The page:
Help-Portrait volunteer photographers don't just take pictures - they give them.
About 40 people including 15 professional photographers and six hair and makeup specialists volunteered their time and skills to assist with the annual Help-Portrait event held Saturday at the Hoosier Veteran's Assistance Foundation.
Help-Portrait is a global movement of photographers using their time, gear and expertise to provide portraiture to people who cannot afford it. Particiapting photographers don't accept any money and don't keep any of the portraits for their portfolios.
Donnell Marzett, an Army veteran, came after hearing about the event on the morning news.
"(I came) because they offer veterans an opportunity to get things done that they normally don't do on their own when they're homeless," Marzett said. "It's both a personal thing and a family thing (for me) because I haven't had a portrait taken in a long time."
Nate Crouch is one of the photographers who volunteered his time.
"I have volunteered, but mostly not in the photography realm, which is why I was really excited about this because I can use photography as a way to give back," Crouch said.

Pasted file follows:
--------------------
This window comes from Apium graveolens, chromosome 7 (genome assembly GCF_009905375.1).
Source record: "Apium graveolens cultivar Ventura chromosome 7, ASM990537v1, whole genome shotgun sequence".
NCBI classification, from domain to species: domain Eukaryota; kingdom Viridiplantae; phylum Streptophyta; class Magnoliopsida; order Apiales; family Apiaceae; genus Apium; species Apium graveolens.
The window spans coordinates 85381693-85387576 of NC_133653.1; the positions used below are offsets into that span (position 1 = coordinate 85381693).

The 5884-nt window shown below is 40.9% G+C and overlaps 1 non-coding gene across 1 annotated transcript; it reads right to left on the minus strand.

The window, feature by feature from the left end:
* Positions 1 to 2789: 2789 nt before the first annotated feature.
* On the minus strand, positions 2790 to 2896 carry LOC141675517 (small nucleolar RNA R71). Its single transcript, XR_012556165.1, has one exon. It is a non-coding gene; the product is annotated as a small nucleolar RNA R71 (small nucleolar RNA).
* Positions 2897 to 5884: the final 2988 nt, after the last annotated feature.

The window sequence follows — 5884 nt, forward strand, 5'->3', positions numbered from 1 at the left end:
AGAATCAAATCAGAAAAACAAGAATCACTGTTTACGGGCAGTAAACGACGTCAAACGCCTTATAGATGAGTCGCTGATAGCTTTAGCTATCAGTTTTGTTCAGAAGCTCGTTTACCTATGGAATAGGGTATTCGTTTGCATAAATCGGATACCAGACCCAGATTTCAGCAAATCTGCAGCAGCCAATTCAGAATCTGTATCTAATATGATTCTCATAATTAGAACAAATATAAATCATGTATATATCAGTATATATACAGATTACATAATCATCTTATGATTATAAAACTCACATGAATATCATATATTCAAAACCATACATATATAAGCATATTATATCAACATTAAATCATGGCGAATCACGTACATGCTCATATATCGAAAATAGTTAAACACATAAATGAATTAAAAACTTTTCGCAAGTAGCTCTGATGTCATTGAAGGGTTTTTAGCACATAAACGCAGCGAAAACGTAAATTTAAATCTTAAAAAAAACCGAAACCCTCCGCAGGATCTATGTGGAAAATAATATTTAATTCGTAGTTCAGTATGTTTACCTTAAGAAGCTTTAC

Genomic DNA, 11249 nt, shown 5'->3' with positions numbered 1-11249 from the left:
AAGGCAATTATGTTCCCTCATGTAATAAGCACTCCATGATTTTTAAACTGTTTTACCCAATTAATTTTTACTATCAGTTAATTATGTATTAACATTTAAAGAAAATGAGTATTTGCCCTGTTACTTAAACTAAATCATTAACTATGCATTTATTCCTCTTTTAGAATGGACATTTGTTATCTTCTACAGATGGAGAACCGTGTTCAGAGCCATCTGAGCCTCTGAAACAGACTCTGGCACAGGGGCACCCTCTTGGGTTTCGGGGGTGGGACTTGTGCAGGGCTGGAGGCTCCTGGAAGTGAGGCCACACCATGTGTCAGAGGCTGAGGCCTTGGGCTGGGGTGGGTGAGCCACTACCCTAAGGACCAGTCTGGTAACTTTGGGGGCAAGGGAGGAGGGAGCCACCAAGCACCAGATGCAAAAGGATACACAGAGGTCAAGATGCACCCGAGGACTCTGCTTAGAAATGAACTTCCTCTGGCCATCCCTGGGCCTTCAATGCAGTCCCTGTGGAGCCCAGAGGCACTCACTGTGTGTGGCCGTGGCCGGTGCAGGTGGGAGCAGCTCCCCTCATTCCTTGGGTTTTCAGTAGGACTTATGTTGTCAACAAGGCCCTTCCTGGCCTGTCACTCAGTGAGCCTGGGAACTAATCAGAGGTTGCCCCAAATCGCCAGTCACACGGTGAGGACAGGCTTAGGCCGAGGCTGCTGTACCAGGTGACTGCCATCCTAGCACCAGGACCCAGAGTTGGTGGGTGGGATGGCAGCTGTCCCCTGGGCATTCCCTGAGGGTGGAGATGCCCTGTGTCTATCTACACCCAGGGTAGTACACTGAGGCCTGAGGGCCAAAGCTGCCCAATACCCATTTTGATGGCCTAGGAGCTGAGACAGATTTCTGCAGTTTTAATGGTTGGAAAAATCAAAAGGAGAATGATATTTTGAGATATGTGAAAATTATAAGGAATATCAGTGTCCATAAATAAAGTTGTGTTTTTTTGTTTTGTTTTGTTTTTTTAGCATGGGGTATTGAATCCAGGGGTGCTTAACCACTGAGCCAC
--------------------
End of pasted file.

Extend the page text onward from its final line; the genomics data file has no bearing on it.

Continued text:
The event takes on an extra-special feel during the holidays, he added.
"It's important to give these to people who might not be able to have them on their own," Crouch said. "Especially in the Christmas season, where documenting yourself and sending them to loved ones and family is so important and is something we take for granted. It's as simple as taking a picture or having a picture to send to somebody."
Russell Hardcastle, a formerly homeless Army veteran who now lives now in HVAF-provided housing, said he plans to share his portraits with his family.
"It's photography day," Hardcastle said. "It's something I couldn't really afford in the past."
HVAF has hosted the local Help-Portrait event since it began three years ago. Anyone experiencing homelessness or inability to otherwise pay for a portrait was invited to participate.
"(This is) a way to give back," said Debra Des Vignes, HVAF communication coordinator. "It helps those getting their pictures taken feel good about themselves because everyone should have the chance to feel good about themselves."